My irony meter blew on this statement.
Mr Lee himself was quick to warn against negative stereotyping of Caucasians and called an East versus West contrast sweeping. Yet his own sweeping generalisation of East Asians and East Europeans as 'cold' pointed to his statement that 'cumulative observations build an image of civility or lack of it' as being nothing but back-door sanctioning of negative stereotyping of the two groups.
No comment. Don't have access to letter. No desire to troll through LexisNexis to pick it up because it's irrelevant for the point I want to make.
Also, when reader Ms Janica Chan called for practising good Chinese values, she was clearly reminding members of the Chinese Singaporean community to uphold the better aspects of their traditions.
Was she clearly doing so? Again, I wouldn't know but clarity is a big big big virtue and you generally shouldn't give others a chance to unintentionally (note the operative word here) misrepresent you.
This allows me to nicely dovetail into something on defamatory imputation that would be useful for this discussion at hand. Assume that for whatever reason you dislike me and you and I happen to go to Geylang (a notorious redlight district in Singapore that has an incredible concentration of Buddhist temples and a Buddhist Library I occasionally visit). Assume again that I was minding my business when I get dragged into a side alley and get knocked unconscious and robbed. When I come to my senses, it's 3 a.m. in the morning and I'm still suffering from the ill effects of the blow to my head. Not knowing where I am, I stagger into one of the brothels for directions and I come out after receiving it. Now, assume again that you (my hateful enemy) see me and gleefully report and publish that you saw me staggering out of a brothel at 3 in the morning. This report may well and truly be technically true, but Justification (Truth) does not provide a full and complete defence in this case BECAUSE THE DEFEMATORY IMPUTATION ("sting" of the defamation) is not my coming out of the brothel per se but that I visit one for the purpose of the purchase of sex.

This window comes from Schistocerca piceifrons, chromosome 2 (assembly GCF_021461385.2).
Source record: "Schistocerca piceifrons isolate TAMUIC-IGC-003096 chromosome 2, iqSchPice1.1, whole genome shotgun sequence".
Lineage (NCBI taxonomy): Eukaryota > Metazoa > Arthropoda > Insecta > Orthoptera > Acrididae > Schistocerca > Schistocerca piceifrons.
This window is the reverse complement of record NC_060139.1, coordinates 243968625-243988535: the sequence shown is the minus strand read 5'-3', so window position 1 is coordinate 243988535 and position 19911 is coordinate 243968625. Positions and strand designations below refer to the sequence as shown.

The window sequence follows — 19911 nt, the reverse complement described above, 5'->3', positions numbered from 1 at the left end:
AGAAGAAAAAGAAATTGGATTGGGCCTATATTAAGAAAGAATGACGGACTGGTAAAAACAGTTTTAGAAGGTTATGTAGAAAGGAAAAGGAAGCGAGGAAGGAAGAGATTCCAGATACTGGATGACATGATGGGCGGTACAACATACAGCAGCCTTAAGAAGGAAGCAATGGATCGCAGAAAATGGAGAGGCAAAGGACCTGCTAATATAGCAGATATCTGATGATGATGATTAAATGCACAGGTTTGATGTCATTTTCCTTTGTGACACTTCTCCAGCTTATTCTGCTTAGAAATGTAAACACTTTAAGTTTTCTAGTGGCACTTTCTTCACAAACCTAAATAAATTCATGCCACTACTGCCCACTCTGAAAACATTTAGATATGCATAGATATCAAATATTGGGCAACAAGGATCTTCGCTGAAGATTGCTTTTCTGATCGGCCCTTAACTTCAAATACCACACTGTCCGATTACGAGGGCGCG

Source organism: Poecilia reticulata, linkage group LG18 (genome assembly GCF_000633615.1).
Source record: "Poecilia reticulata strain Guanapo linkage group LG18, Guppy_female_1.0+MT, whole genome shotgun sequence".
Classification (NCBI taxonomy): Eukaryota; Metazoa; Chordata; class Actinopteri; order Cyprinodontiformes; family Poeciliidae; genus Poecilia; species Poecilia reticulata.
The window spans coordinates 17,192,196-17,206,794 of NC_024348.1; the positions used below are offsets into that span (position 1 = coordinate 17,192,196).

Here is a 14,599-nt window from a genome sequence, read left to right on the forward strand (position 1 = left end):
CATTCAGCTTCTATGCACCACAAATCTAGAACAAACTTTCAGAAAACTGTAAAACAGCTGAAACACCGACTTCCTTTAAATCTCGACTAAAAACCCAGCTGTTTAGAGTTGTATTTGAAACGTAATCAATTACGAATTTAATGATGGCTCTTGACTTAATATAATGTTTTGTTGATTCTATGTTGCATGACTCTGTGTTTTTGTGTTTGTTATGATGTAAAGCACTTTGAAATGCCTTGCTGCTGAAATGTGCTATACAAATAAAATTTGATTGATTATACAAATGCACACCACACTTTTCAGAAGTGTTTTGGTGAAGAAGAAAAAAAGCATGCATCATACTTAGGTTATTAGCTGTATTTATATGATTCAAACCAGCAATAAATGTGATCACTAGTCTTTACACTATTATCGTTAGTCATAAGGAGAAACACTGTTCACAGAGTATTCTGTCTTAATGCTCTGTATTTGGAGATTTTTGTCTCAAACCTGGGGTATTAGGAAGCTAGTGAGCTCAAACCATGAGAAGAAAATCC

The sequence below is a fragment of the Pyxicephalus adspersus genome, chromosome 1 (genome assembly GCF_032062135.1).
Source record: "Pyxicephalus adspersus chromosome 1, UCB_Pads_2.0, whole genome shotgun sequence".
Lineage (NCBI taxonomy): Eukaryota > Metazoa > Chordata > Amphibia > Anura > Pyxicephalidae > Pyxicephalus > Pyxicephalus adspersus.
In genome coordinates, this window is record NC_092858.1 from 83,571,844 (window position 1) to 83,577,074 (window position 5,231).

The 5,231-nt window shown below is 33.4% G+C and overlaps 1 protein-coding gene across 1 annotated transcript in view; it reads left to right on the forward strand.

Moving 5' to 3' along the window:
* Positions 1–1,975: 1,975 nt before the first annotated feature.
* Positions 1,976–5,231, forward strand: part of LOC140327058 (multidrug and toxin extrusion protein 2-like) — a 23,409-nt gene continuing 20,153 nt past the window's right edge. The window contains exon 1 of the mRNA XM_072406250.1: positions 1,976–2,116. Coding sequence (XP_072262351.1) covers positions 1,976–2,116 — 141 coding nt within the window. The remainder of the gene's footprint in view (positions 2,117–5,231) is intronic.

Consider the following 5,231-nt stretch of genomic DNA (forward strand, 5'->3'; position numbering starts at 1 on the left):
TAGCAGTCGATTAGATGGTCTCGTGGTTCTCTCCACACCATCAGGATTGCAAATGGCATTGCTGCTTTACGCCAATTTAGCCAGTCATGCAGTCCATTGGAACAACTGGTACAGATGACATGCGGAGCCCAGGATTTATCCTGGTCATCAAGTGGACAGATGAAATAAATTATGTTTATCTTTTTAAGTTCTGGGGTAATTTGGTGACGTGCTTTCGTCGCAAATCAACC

So similarly, you can variously interpret the statements all you like but the important one is what a reasonable member of the public would think upon reading the letter.
Mr Lee's riposte that Singapore isn't China only underscores the lack of comfort Westernised Chinese Singaporeans have with their ethnicity and heritage.